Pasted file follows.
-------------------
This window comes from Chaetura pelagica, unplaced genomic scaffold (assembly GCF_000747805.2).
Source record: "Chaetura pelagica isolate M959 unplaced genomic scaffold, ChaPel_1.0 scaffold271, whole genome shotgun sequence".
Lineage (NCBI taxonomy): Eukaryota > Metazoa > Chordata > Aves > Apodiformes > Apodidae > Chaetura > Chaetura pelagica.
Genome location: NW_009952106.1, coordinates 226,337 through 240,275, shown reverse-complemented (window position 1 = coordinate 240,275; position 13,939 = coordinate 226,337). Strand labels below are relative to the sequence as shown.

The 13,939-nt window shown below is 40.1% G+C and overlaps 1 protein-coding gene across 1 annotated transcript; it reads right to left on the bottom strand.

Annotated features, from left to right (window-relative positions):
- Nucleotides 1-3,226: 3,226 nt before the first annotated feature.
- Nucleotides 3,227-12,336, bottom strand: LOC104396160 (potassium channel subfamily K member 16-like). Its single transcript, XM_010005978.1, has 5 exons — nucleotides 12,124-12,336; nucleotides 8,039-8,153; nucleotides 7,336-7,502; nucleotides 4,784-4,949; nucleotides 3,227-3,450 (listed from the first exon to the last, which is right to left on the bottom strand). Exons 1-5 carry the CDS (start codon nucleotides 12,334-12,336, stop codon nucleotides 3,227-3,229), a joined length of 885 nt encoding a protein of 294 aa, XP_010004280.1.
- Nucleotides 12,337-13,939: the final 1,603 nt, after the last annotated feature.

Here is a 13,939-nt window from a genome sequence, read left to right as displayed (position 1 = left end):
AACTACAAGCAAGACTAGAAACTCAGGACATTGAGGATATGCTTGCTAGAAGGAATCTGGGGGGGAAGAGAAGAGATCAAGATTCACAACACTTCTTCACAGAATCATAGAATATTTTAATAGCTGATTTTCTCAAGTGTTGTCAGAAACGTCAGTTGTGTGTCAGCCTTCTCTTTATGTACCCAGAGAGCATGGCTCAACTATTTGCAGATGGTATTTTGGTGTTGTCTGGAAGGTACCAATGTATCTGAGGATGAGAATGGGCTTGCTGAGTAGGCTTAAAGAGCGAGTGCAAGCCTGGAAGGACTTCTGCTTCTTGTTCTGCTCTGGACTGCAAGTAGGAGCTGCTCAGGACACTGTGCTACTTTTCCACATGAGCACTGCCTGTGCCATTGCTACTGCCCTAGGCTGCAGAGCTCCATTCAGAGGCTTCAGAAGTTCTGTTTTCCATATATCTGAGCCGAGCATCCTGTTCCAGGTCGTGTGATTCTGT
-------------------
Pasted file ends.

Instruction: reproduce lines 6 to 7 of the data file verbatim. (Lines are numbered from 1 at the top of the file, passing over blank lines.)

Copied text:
Annotated features, from left to right (window-relative positions):
- Nucleotides 1-3,226: 3,226 nt before the first annotated feature.